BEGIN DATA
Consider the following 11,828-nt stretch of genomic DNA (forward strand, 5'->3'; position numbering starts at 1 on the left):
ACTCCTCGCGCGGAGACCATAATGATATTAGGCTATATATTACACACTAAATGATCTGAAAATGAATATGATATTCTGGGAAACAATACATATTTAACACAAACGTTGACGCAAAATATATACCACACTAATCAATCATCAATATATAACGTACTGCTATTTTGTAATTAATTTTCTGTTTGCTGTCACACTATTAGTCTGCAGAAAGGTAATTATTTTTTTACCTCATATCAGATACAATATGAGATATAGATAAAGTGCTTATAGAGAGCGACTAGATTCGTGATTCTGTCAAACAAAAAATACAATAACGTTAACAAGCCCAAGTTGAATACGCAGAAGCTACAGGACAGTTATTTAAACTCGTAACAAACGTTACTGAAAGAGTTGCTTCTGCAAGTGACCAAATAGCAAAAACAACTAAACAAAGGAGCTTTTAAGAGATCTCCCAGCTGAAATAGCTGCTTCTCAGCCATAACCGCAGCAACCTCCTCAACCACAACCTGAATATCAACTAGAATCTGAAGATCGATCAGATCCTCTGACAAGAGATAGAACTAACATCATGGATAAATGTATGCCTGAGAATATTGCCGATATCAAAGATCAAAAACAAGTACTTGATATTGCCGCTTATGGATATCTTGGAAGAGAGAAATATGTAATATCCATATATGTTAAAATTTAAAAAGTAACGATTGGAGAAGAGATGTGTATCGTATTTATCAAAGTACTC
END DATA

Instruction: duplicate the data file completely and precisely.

Consider the following 11,828-nt stretch of genomic DNA (forward strand, 5'->3'; position numbering starts at 1 on the left):
ACTCCTCGCGCGGAGACCATAATGATATTAGGCTATATATTACACACTAAATGATCTGAAAATGAATATGATATTCTGGGAAACAATACATATTTAACACAAACGTTGACGCAAAATATATACCACACTAATCAATCATCAATATATAACGTACTGCTATTTTGTAATTAATTTTCTGTTTGCTGTCACACTATTAGTCTGCAGAAAGGTAATTATTTTTTTACCTCATATCAGATACAATATGAGATATAGATAAAGTGCTTATAGAGAGCGACTAGATTCGTGATTCTGTCAAACAAAAAATACAATAACGTTAACAAGCCCAAGTTGAATACGCAGAAGCTACAGGACAGTTATTTAAACTCGTAACAAACGTTACTGAAAGAGTTGCTTCTGCAAGTGACCAAATAGCAAAAACAACTAAACAAAGGAGCTTTTAAGAGATCTCCCAGCTGAAATAGCTGCTTCTCAGCCATAACCGCAGCAACCTCCTCAACCACAACCTGAATATCAACTAGAATCTGAAGATCGATCAGATCCTCTGACAAGAGATAGAACTAACATCATGGATAAATGTATGCCTGAGAATATTGCCGATATCAAAGATCAAAAACAAGTACTTGATATTGCCGCTTATGGATATCTTGGAAGAGAGAAATATGTAATATCCATATATGTTAAAATTTAAAAAGTAACGATTGGAGAAGAGATGTGTATCGTATTTATCAAAGTACTC